Recently new lysine modifications were detected in histones and other proteins. Using the pyrrolysine amber suppression system we genetically inserted three of the new amino acids ε-N-propionyl-, ε-N-butyryl-, and ε-N-crotonyl-lysine site specifically into histone H3. The lysine at position 9 (H3 K9), which is known to be highly modified in chromatin, was replaced by these unnatural amino acids.
January 14, 2013: Chemical Communications: Chem Comm
Maria Vogelauer, Abigail S Krall, Matthew A McBrian, Jing-Yu Li, Siavash K Kurdistani
Histone deacetylases (HDACs) function in a wide range of molecular processes, including gene expression, and are of significant interest as therapeutic targets. Although their native complexes, subcellular localization, and recruitment mechanisms to chromatin have been extensively studied, much less is known about whether the enzymatic activity of non-sirtuin HDACs can be regulated by natural metabolites. Here, we show that several coenzyme A (CoA) derivatives, such as acetyl-CoA, butyryl-CoA, HMG-CoA, and malonyl-CoA, as well as NADPH but not NADP(+), NADH, or NAD(+), act as allosteric activators of recombinant HDAC1 and HDAC2 in vitro following a mixed activation kinetic...
September 14, 2012: Journal of Biological Chemistry
Svenja Plöger, Friederike Stumpff, Gregory B Penner, Jörg-Dieter Schulzke, Gotthold Gäbel, Holger Martens, Zanming Shen, Dorothee Günzel, Joerg R Aschenbach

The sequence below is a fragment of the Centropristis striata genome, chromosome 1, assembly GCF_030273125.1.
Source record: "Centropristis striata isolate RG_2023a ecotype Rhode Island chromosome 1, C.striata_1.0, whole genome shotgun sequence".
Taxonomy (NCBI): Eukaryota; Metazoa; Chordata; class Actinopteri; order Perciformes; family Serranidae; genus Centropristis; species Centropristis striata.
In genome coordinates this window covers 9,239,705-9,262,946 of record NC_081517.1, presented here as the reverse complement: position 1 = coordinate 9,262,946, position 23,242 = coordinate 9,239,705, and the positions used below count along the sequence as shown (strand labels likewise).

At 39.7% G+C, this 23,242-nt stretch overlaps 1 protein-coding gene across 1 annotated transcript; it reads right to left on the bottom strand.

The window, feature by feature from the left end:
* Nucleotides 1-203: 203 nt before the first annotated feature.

Butyrate production in the large intestine and ruminant forestomach depends on bacterial butyryl-CoA/acetate-CoA transferase activity and is highest when fermentable fiber and nonstructural carbohydrates are balanced. Gastrointestinal epithelia seem to use butyrate and butyrate-induced endocrine signals to adapt proliferation, apoptosis, and differentiation to the growth of the bacterial community. Butyrate has a potential clinical application in the treatment of inflammatory bowel disease (IBD; ulcerative colitis)...
July 2012: Annals of the New York Academy of Sciences
Ry Y Tweedie-Cullen, Andrea M Brunner, Jonas Grossmann, Safa Mohanna, David Sichau, Paolo Nanni, Christian Panse, Isabelle M Mansuy
Post-translational modifications (PTMs) of proteins are biochemical processes required for cellular functions and signalling that occur in every sub-cellular compartment. Multiple protein PTMs exist, and are established by specific enzymes that can act in basal conditions and upon cellular activity. In the nucleus, histone proteins are subjected to numerous PTMs that together form a histone code that contributes to regulate transcriptional activity and gene expression. Despite their importance however, histone PTMs have remained poorly characterised in most tissues, in particular the brain where they are thought to be required for complex functions such as learning and memory formation...
2012: PloS One